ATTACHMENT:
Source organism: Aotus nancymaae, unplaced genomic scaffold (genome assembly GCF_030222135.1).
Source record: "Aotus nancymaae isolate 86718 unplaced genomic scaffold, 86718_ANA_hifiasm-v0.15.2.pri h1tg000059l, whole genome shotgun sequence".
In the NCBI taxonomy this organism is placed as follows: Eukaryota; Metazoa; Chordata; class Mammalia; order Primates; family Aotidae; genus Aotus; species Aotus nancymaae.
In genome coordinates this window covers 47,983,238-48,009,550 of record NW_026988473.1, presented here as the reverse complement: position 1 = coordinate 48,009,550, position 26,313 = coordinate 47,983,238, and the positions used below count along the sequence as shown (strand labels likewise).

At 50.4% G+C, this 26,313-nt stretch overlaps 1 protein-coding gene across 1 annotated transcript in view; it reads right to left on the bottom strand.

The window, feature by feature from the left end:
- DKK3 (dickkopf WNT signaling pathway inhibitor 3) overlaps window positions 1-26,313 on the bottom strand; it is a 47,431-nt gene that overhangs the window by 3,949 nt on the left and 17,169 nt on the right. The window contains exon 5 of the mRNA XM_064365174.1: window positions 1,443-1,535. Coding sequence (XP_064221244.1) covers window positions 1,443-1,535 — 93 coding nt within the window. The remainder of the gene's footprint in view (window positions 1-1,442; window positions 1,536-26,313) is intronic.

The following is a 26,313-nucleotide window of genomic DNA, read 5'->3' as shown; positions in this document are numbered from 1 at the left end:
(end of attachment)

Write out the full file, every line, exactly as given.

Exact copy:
Source organism: Aotus nancymaae, unplaced genomic scaffold (genome assembly GCF_030222135.1).
Source record: "Aotus nancymaae isolate 86718 unplaced genomic scaffold, 86718_ANA_hifiasm-v0.15.2.pri h1tg000059l, whole genome shotgun sequence".
In the NCBI taxonomy this organism is placed as follows: Eukaryota; Metazoa; Chordata; class Mammalia; order Primates; family Aotidae; genus Aotus; species Aotus nancymaae.
In genome coordinates this window covers 47,983,238-48,009,550 of record NW_026988473.1, presented here as the reverse complement: position 1 = coordinate 48,009,550, position 26,313 = coordinate 47,983,238, and the positions used below count along the sequence as shown (strand labels likewise).

At 50.4% G+C, this 26,313-nt stretch overlaps 1 protein-coding gene across 1 annotated transcript in view; it reads right to left on the bottom strand.

The window, feature by feature from the left end:
- DKK3 (dickkopf WNT signaling pathway inhibitor 3) overlaps window positions 1-26,313 on the bottom strand; it is a 47,431-nt gene that overhangs the window by 3,949 nt on the left and 17,169 nt on the right. The window contains exon 5 of the mRNA XM_064365174.1: window positions 1,443-1,535. Coding sequence (XP_064221244.1) covers window positions 1,443-1,535 — 93 coding nt within the window. The remainder of the gene's footprint in view (window positions 1-1,442; window positions 1,536-26,313) is intronic.

The following is a 26,313-nucleotide window of genomic DNA, read 5'->3' as shown; positions in this document are numbered from 1 at the left end: